I'm having a problem with VERY long footnotes that extend to more than two pages, what's happening is the second page is filled up withe the footnote, then it continues to the third page. Basically I need a way to keep the footnotes from taking over entire pages and maintain at least some of the body text on all pages of the book. My first idea for a work around was to do a frame break somewhere in the footnote to force it to wrap, but as the text in the book has a very good chance of changing several more times before going to print that is a very unattractive approach. I've done some searching around and everybody seems to be saying that a break is the only way.
I just want to check here and see if anybody knew of something else that might work better, or better yet maybe there is a proper way of doing it!
But here is the thing for the client to consider...with footnotes that long (as used in your example) the footnote one page X would span an incredible number of pages, keeping any other footnotes from appearing on thier respective pages. Even if it could be done, it would be a reading nightmare.
Take care, Mike
If the don't like the appendix approach, maybe endnotes would be more appropriate. You can't automate those in the same way that footnotes are supported, but there are scripts to convert footnotes to endnotes.
Thank you, Michael. I don't have that bookmarked.
And I think I may owe you an apology.... I linked to your own resource page for someone the other day asking a GREP question, and I think I referred to you as someone formerly active here. You seem to be here quite a bit over the last week, and I wanted to say thanks, and welcome back.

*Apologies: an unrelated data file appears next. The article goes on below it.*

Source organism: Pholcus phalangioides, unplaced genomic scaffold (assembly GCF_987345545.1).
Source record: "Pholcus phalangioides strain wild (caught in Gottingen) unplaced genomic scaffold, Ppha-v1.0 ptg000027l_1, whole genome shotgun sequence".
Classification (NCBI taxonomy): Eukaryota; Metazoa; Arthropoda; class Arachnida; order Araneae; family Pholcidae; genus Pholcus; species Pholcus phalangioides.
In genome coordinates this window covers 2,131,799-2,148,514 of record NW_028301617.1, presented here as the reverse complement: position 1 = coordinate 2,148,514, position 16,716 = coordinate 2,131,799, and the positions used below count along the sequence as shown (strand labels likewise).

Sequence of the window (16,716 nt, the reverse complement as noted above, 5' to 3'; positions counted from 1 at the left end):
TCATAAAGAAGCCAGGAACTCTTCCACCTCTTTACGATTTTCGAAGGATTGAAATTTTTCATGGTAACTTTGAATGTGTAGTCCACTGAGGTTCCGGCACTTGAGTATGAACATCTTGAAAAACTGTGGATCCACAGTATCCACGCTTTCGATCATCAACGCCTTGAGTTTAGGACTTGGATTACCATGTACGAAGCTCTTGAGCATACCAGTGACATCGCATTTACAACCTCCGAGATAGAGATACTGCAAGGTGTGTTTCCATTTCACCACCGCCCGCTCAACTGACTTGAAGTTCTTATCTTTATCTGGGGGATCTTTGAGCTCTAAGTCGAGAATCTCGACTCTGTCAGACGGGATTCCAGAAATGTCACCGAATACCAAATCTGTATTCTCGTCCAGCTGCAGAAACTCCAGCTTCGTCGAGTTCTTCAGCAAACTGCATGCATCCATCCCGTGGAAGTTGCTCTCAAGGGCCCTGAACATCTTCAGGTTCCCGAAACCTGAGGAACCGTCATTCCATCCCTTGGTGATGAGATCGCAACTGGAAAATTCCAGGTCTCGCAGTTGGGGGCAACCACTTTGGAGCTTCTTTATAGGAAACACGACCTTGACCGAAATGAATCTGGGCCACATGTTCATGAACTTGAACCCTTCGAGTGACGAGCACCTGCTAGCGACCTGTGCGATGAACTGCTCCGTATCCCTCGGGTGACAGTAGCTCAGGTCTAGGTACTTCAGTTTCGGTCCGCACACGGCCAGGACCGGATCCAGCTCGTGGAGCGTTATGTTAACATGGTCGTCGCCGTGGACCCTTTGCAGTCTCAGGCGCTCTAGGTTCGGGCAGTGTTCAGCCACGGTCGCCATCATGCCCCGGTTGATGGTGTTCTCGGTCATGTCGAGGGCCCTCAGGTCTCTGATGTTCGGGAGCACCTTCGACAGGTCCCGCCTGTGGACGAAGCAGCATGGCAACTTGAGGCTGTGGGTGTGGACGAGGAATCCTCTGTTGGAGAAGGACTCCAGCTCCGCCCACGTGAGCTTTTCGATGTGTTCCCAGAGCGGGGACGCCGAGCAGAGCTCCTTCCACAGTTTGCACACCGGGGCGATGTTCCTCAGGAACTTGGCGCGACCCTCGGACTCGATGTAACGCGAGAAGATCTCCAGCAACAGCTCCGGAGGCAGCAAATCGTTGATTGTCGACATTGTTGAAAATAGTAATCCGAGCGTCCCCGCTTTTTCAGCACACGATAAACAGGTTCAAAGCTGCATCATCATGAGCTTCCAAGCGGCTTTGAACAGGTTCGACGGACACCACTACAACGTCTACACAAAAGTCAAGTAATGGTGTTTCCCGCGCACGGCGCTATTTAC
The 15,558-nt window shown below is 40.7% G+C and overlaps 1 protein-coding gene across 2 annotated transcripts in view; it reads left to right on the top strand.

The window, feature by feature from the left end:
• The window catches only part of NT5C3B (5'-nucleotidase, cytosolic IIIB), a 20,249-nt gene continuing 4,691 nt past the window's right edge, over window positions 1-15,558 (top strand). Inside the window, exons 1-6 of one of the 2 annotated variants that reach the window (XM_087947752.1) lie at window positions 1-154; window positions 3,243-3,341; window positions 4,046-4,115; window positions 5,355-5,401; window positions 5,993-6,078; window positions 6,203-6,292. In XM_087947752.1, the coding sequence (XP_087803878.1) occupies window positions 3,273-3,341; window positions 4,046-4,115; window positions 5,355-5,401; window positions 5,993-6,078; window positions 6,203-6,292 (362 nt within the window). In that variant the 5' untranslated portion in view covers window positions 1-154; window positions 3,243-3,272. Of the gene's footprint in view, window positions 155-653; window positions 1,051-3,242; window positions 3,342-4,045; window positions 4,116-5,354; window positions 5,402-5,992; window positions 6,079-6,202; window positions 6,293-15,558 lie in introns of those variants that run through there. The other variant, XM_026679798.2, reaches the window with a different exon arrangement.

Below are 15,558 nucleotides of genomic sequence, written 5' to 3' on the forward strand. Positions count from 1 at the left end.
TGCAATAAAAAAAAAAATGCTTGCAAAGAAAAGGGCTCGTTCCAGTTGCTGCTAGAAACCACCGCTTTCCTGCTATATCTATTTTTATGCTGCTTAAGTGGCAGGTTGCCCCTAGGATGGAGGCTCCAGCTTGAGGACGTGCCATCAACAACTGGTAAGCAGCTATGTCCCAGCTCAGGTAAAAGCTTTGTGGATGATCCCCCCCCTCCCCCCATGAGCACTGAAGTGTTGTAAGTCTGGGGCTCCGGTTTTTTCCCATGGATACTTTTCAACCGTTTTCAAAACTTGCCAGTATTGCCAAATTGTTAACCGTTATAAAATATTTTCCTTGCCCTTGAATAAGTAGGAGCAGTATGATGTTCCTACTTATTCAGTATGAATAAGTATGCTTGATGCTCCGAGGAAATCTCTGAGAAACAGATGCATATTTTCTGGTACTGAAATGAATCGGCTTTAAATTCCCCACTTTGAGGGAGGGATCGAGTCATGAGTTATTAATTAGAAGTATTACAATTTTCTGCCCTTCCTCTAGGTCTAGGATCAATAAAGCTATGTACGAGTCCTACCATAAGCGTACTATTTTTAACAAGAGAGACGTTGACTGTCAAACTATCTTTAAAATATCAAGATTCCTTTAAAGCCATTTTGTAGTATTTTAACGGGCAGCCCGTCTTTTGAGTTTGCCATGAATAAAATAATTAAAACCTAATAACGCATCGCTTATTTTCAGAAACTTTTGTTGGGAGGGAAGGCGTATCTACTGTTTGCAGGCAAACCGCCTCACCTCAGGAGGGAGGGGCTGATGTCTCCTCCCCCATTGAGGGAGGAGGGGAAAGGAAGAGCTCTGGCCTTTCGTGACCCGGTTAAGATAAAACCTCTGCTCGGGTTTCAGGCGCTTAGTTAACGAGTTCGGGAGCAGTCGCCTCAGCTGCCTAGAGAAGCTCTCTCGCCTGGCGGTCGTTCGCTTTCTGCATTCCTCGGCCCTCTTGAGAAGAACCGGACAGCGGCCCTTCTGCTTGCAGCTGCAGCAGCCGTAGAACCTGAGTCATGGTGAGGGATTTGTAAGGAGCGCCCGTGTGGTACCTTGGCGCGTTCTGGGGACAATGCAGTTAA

Yeah, I've tried all of those scripts and messed with EVERYthing out there that I could find... It is mind boggleing how responseless Adobe is to all of the requests for better long document support! InDesign is a very capable program, but when it comes to footnotes and endnotes it is atrocious. After digging through every InDesign blog and forum I could find I decided to post here thinking maybe there would be something new... alas...
Hey Peter, I've been busy building InDesign plug-in panels lately. And teaching, and traveling, and house building, and family, and so on... I wish there were more than 24 hours in a day! There isn't enough of me to spread around to all my pursuits.
Agreed and alas! We all wish footnotes and endnotes and cross refs were strengthened!
My position has always been to work within the constraints of the software as it currently exists. That means change the design to suit the strengths of the software. I often argue this thought with clients. No, I don't often win this sort of argument with clients! Alas...
End/Footnotes has been the extent of long doc stuff that I've needed to deal with on this project (converting 200+ books that were all set in LaTeX) but now that you've mentioned cross refs, I'm sure that is the next bigee. At this point I'm wondering if InDesign is really the way to go with this project. Would you have a moment at some point to warn me of the weaknesses of cross refs? I'm sure I'm going to have to deal with them sooner or later. These books have very specific layout parameters that were mostly achievable with LaTeX, but they aren't using any of the mathematical stuff in TeX. As digital publishing is becoming a bigger and bigger deal, they're considering switching to InDesign (because Adobe seems to be staying ahead of the curve there) for all of the composing and printing of the books. I was pulled in because of my "expertise" but I'm afraid that it is very quickly fading. Is there anything else out there we should consider maybe? They've already scratched Quark from the list for some reason's that I'm not totally clear on.